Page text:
Junior Ranger, Jr. Explores Hawks

This wildlife activity page is part of a Junior Ranger, Jr. series for ages 3-6. Adults and young children can use some or all of the activities to explore nature together inside and outside the home.
A hawk soaring, photographed from below; its underside is mostly white, but its fanned-out tail is noticeably rust-colored
Red-tailed hawk soars over Cuyahoga Valley National Park, Ohio.

© Jim Kaftan


If you were a red-tailed hawk, you would be a large, powerful bird. Your head, wings, and back would be covered by dark brown feathers. The underside of your body would be lighter. As an adult, your tail feathers would have a signature red color that can be seen when you fly. If you were hungry, you would circle above a grassy field or perch in a nearby tree. If you saw a small furry animal, you would dive with your legs stretched out and grab your prey with sharp claws. To tell everyone that you are in the area, you would soar above calling Kee-eeeee-arr!
A photo of the complete craft: a hawk colored in with crayons of different shades of brown, the sky colored blue and leaves colored green
A completed red-tailed hawk coloring page.

NPS photo of a design.


Print and color your own red-tailed hawk.

  • Coloring page
  • Crayons, pencils, or markers
  • Refrigerator to put up this great picture!


Listen to the call of an adult red-tailed hawk.

Listen to the call of a juvenile red-tailed hawk.

Watch a video of a red-tailed hawk catching prey.

Can you call like a red-tailed hawk? Kee-eeeee-arr!


Watch the Look/Listen video then practice being a hunting hawk. Clear an open area to play inside your home. Place a stuffed animal (or any soft item) on the floor. Take off your shoes and socks. Go to the edge of the room and spread your wings (arms). Pretend to swoop down on your prey. Try to “catch” it with your talons (toes). Try this several times as hawks aren’t always successful the first time. Return to your perch after each round. Wait for another tasty morsel to come into sight!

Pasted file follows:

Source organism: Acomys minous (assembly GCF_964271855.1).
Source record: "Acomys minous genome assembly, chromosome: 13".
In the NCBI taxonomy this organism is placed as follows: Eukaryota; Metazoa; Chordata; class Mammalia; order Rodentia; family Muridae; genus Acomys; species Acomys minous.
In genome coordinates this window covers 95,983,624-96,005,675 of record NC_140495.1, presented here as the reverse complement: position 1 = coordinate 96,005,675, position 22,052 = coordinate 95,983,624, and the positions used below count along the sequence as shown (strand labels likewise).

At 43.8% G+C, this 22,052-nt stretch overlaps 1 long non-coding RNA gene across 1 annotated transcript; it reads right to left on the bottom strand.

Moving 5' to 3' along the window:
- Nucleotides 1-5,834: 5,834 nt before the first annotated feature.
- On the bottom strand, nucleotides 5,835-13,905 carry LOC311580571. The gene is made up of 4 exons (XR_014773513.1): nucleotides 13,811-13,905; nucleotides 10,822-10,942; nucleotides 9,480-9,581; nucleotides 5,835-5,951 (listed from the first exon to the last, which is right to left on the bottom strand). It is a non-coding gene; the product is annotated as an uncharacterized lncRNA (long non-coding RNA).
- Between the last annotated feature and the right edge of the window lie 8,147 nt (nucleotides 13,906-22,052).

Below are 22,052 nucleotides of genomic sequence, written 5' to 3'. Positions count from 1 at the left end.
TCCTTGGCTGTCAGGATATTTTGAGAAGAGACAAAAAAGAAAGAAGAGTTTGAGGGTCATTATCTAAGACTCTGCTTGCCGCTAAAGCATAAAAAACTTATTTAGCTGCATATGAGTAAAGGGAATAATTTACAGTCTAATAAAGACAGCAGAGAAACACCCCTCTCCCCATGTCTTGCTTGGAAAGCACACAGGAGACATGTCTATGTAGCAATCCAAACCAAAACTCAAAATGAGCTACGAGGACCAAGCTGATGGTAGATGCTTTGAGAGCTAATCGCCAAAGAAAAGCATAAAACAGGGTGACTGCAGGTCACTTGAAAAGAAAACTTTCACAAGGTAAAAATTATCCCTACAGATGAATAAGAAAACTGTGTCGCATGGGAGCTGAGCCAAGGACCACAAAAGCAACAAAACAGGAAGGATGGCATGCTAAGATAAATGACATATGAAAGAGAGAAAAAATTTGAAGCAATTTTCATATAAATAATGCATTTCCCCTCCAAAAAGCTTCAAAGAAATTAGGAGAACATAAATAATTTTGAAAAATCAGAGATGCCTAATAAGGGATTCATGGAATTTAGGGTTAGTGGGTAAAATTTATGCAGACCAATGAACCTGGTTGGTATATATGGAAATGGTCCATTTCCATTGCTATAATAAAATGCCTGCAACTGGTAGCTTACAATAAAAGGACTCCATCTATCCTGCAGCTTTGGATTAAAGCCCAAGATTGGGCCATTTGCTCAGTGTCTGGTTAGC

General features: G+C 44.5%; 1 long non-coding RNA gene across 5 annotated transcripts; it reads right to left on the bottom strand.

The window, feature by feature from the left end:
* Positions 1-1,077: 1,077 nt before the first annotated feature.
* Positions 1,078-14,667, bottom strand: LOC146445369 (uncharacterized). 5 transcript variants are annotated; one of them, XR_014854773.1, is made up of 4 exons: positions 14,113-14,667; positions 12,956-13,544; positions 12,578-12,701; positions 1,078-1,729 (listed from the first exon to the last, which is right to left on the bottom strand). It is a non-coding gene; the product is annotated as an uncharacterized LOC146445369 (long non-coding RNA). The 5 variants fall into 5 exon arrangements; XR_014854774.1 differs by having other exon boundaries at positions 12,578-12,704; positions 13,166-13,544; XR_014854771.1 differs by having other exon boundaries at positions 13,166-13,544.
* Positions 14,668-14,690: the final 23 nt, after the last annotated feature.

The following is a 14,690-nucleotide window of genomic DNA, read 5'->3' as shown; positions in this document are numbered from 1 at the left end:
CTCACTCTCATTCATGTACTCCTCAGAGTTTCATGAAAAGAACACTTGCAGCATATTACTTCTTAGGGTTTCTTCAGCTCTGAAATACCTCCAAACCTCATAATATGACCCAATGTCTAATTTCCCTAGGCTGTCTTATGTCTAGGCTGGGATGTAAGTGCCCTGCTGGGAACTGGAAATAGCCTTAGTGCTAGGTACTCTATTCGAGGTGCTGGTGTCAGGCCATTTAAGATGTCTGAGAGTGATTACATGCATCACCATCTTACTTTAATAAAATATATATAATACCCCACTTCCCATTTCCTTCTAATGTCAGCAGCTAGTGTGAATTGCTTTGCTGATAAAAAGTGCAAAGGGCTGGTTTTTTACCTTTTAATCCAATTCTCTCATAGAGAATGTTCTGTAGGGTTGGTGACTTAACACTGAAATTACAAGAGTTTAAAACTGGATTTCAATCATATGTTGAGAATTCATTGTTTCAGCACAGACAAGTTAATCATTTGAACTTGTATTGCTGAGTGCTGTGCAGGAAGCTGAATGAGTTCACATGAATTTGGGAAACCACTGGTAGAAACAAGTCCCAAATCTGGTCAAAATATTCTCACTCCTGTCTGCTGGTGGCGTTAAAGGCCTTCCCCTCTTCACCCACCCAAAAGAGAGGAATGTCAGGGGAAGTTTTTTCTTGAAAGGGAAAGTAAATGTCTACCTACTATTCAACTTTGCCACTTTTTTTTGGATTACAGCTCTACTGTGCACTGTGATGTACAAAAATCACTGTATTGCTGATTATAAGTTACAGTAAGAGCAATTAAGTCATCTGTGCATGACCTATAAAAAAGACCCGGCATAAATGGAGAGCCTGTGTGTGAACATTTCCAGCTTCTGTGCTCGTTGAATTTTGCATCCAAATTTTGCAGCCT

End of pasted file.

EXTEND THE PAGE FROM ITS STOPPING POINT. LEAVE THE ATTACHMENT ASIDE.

Step outside for a walk in your neighborhood or in a park with an open field. Look up at the sky. Do you see any birds circling high above? Keep your eyes open for a soaring bird with a red tail. Hawks glide with their wings straight out like an airplane, while vultures hold their wings up in a V. Scan the tops of telephone poles. Scan large trees along the edges of fields. These make great perches for hawks. Red-tails are also common along many highways. Their white chest feathers make them easy to spot as you drive by.
A brown and white hawk sits upright on the ground; at its feet is a snow-covered mammal carcass
Red-tailed hawk eating

A red-tail sits in snow eating its prey. Credit: © J.J. Prekop, Jr.

A brown-and-white hawk flying from left to right; in the blurred background, leafless trees
Red-tailed hawk

Notice the rusty tail of this adult. Credit: © Jim Kaftan

A brown-and-white striped hawk leans down to feed its fuzzy-looking chick in a large, mottled tree
Broad-winged hawk

A broad-wing parent feeds its chick a large insect in Cuyahoga Valley National Park, Ohio. Credit: © Rick McMeechan

Learn More

The Cornell Lab of Ornithology has put together a wonderful collection of bird sounds, photos and other information. Click to learn more about the red-tailed hawk.

Cuyahoga Valley National Park

Last updated: December 8, 2020